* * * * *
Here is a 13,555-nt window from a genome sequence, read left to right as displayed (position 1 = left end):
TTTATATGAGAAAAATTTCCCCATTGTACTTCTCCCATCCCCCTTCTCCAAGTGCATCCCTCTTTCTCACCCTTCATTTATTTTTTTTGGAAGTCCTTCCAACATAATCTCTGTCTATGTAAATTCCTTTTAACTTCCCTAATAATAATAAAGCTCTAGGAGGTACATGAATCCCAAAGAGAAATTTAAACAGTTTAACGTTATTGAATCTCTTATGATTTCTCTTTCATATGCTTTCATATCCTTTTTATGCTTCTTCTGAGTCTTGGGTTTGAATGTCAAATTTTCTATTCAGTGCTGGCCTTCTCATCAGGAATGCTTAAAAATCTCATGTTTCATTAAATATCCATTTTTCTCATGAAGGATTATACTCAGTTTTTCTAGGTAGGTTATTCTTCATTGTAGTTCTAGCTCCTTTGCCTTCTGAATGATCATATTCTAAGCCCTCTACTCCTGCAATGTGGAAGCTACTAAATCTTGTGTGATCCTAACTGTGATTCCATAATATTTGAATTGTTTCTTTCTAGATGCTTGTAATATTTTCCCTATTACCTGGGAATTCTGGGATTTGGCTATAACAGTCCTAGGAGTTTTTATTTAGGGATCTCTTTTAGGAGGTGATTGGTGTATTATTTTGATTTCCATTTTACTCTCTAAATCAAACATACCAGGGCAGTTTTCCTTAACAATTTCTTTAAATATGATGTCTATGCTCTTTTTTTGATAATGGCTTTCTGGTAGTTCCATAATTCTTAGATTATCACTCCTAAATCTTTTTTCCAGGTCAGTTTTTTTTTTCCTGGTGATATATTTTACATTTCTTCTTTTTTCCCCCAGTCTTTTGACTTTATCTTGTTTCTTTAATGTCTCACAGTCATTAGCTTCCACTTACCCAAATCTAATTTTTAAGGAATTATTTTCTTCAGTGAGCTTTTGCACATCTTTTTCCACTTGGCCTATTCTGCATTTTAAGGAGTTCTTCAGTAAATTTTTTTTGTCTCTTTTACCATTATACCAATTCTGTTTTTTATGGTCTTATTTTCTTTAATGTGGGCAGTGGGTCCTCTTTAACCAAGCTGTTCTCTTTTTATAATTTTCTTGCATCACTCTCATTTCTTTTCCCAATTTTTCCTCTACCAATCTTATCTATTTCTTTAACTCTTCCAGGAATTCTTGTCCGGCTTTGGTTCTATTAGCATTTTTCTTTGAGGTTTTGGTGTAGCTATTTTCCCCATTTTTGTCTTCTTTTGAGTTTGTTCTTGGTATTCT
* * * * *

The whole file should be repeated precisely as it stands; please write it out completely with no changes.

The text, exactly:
Here is a 13,555-nt window from a genome sequence, read left to right as displayed (position 1 = left end):
TTTATATGAGAAAAATTTCCCCATTGTACTTCTCCCATCCCCCTTCTCCAAGTGCATCCCTCTTTCTCACCCTTCATTTATTTTTTTTGGAAGTCCTTCCAACATAATCTCTGTCTATGTAAATTCCTTTTAACTTCCCTAATAATAATAAAGCTCTAGGAGGTACATGAATCCCAAAGAGAAATTTAAACAGTTTAACGTTATTGAATCTCTTATGATTTCTCTTTCATATGCTTTCATATCCTTTTTATGCTTCTTCTGAGTCTTGGGTTTGAATGTCAAATTTTCTATTCAGTGCTGGCCTTCTCATCAGGAATGCTTAAAAATCTCATGTTTCATTAAATATCCATTTTTCTCATGAAGGATTATACTCAGTTTTTCTAGGTAGGTTATTCTTCATTGTAGTTCTAGCTCCTTTGCCTTCTGAATGATCATATTCTAAGCCCTCTACTCCTGCAATGTGGAAGCTACTAAATCTTGTGTGATCCTAACTGTGATTCCATAATATTTGAATTGTTTCTTTCTAGATGCTTGTAATATTTTCCCTATTACCTGGGAATTCTGGGATTTGGCTATAACAGTCCTAGGAGTTTTTATTTAGGGATCTCTTTTAGGAGGTGATTGGTGTATTATTTTGATTTCCATTTTACTCTCTAAATCAAACATACCAGGGCAGTTTTCCTTAACAATTTCTTTAAATATGATGTCTATGCTCTTTTTTTGATAATGGCTTTCTGGTAGTTCCATAATTCTTAGATTATCACTCCTAAATCTTTTTTCCAGGTCAGTTTTTTTTTTCCTGGTGATATATTTTACATTTCTTCTTTTTTCCCCCAGTCTTTTGACTTTATCTTGTTTCTTTAATGTCTCACAGTCATTAGCTTCCACTTACCCAAATCTAATTTTTAAGGAATTATTTTCTTCAGTGAGCTTTTGCACATCTTTTTCCACTTGGCCTATTCTGCATTTTAAGGAGTTCTTCAGTAAATTTTTTTTGTCTCTTTTACCATTATACCAATTCTGTTTTTTATGGTCTTATTTTCTTTAATGTGGGCAGTGGGTCCTCTTTAACCAAGCTGTTCTCTTTTTATAATTTTCTTGCATCACTCTCATTTCTTTTCCCAATTTTTCCTCTACCAATCTTATCTATTTCTTTAACTCTTCCAGGAATTCTTGTCCGGCTTTGGTTCTATTAGCATTTTTCTTTGAGGTTTTGGTGTAGCTATTTTCCCCATTTTTGTCTTCTTTTGAGTTTGTTCTTGGTATTCT